October 26, 2013 11:27:12 PM
Jan Swoope - firstname.lastname@example.org
The gifts are small -- a stuffed animal, pencils, a pretty hair clip, bar of soap or tiny model car. But they deliver a powerful message. One that says, "You are not forgotten. Someone cares." To a little girl in an orphanage in Rwanda, or a boy living in a Peruvian village hut, or in any of more than 100 other underserved countries, the modest gifts can make a difference.
It's that time of year, when thousands of families in the Golden Triangle, Mississippi and beyond gather up shoeboxes or similar-sized plastic containers and fill them with inexpensive items for Operation Christmas Child, a unique project of Samaritan's Purse. Since 1993, more than 100 million boys and girls around the world have experienced the power of simple shoebox gifts through the nondenominational Christian humanitarian relief and evangelism ministry.
National Collection Week at all OCC relay and collection centers is Nov. 18-25. That's when families, Scout troops, students, church groups, businesses, civic clubs, sororities, fraternities and individuals who have filled boxes can drop them off. Guidelines for packing a shoebox for designated age groups (2-4, 5-9, 10-14), suggested items, labels and even ideas for packing parties can be found at samaritanspurse.org. A $7 donation per box is requested to help offset the cost of ground shipping and air freight. (A limited supply of pre-printed OCC boxes is available at the First Baptist Church office in Columbus, 202 Seventh St. N.)
Nelda Brown has felt the excitement rippling through a room full of children receiving shoeboxes. She helped distribute in Lima, Peru, on a mission trip with Operation Christmas Child. Brown is area coordinator for OCC's Columbus Collection Center, which takes in shoeboxes at the end of Collection Week from relay centers in Ackerman, Amory, Grenada, Louisville, Macon, Mathiston, Vernon, Ala., West Point and Winona.
"Our goal this year is 30,000 boxes at the Columbus center," said Brown. Last year's total was just under 27,000 boxes. "We had a 15 percent growth last year. If we get 15 percent growth this year, you're going to see me dancing!"
Jack Marshall is coordinator at the Columbus center, located at the Boy Scout Hut in the Hitching Lot Farmers' Market lot at Second Avenue and Second Street North. During Collection Week, volunteers there receive, process, pack in cartons and load thousands of shoeboxes on transport trucks to Atlanta, for the next leg of their journey.
"It's the most fun place you could be and be doing something very, very worthwhile," said Marshall, encouraging others to volunteer, whether they can give a couple of hours or a whole day or more. "We're very active and there's a lot of fellowship -- there's never a dull moment."
When it comes to shopping for items to put in a box, Brown recommends keeping it simple.
"The box is not going to negate a child's poverty, but it will bring them joy and will share the love of Christ," said the volunteer, who recommends packing five or so items appropriate for the age category in each box.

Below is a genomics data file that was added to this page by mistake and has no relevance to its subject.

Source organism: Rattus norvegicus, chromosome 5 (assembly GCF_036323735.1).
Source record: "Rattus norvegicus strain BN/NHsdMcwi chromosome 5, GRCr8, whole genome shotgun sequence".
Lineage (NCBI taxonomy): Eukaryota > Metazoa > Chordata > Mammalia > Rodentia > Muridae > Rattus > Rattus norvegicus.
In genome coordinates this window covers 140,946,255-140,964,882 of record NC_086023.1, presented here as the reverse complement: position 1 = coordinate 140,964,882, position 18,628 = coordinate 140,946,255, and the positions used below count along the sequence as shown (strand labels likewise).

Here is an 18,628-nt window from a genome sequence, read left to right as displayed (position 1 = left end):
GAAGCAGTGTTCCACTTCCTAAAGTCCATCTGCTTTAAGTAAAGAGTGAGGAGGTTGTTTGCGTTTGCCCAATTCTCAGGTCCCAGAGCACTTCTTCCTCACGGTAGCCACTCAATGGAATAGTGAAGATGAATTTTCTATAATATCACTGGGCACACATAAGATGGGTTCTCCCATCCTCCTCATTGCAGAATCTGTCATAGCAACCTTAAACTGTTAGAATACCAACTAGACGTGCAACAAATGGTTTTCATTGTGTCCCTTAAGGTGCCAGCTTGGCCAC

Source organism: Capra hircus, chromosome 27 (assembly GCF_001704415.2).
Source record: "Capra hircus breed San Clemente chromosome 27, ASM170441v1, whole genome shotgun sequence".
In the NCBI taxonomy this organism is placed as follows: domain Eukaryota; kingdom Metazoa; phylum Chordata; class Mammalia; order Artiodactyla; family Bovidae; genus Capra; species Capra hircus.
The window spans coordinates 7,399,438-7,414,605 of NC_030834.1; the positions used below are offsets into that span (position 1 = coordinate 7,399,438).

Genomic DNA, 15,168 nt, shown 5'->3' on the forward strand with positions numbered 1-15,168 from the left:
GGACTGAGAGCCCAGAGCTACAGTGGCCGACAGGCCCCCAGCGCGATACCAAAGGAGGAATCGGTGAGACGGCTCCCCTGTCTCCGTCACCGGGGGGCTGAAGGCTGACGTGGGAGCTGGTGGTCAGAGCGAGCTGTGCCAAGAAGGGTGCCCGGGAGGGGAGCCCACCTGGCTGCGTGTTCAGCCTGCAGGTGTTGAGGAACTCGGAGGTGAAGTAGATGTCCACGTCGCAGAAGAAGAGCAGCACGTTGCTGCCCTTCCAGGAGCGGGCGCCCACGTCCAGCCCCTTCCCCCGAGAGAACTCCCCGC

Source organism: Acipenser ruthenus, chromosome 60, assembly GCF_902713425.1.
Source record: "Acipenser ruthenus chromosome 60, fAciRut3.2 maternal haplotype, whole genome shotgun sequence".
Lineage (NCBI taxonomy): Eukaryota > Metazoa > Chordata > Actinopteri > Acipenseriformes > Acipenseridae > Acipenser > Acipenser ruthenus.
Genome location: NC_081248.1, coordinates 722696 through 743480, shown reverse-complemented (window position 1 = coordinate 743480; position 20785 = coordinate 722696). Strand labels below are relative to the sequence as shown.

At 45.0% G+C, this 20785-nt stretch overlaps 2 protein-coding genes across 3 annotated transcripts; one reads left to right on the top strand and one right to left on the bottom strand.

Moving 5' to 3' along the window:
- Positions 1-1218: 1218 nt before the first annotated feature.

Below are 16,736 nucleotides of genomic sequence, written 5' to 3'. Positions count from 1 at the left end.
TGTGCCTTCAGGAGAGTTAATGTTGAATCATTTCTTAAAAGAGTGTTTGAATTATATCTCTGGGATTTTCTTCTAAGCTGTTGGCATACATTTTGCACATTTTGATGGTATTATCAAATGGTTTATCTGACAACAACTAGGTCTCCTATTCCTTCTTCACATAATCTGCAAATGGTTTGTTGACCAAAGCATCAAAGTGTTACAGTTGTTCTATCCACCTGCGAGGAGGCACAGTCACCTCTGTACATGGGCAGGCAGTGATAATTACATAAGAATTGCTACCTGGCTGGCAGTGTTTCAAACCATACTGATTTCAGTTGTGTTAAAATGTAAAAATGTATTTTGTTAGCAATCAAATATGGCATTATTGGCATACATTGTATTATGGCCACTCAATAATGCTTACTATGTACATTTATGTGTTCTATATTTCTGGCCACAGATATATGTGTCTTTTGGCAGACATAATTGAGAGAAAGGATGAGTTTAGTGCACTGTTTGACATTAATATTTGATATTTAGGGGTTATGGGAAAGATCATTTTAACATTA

Popular choices include small toys like dolls, cars, balls, harmonicas, jump ropes or hard candy. Hygiene articles like combs, toothbrush and toothpaste, mild bar soap or washcloths are useful. Items such as those are best enclosed in a ziplock bag, which can be a gift in itself.
School supplies are extremely important. "For many children, if they don't have simple paper and pencils they cannot attend school," Brown pointed out. Small flashlights (with extra batteries) and inexpensive solar-powered calculators are good items for older children. Do not include war-related toys, chocolate or food, breakables, medicines or liquids. Visit samaritanspurse.org for additional suggestions.
"People in the field tell us the most valuable gift in a box can be a picture of the individuals sending it and a note," said Brown. If you include your address, you may even get a letter back.
Anyone can get involved. West Point Relay Center coordinator Betty Carpenter told of one box donor in her 80s, who consistently saves boxes and purchases a few items at a time throughout the year.
"She lives on a fixed income, and last year she did about 70 boxes herself," explained Carpenter. "She works on them all year, but it's really important to her to share with these kids."
Spirit of giving
Charlotte Taylor of Starkville has participated in Operation Christmas Child since her son was about 3 years old.
"We wanted to teach him about giving, and this seemed ideal," she said. The family shopped for items together and when time came to fill the shoebox, Taylor was frankly surprised.
"In his own little 3-year-old way, he understood this was for someone who didn't have much," she began. "Any ministry that can touch a child like that has got to be a good one."
Taylor has since become coordinator of the OCC Starkville Relay Center located at Starkville Community Church, 1010 Lynn Lane.
The shoeboxes are not the end of OCC's mission project. They open doors for "The Greatest Journey," a follow-up 12-lesson discipleship program encouraging children to grow in faith. Lives have been changed, and some children, now older, share their moving stories at samaritanspurse.org.
"Operation Christmas Child allows me to become a strong missionary," said Brown, "to reach many, many children I ordinarily could not. The box is not the end, it's the beginning."
Jan Swoope is the Lifestyles Editor for The Commercial Dispatch.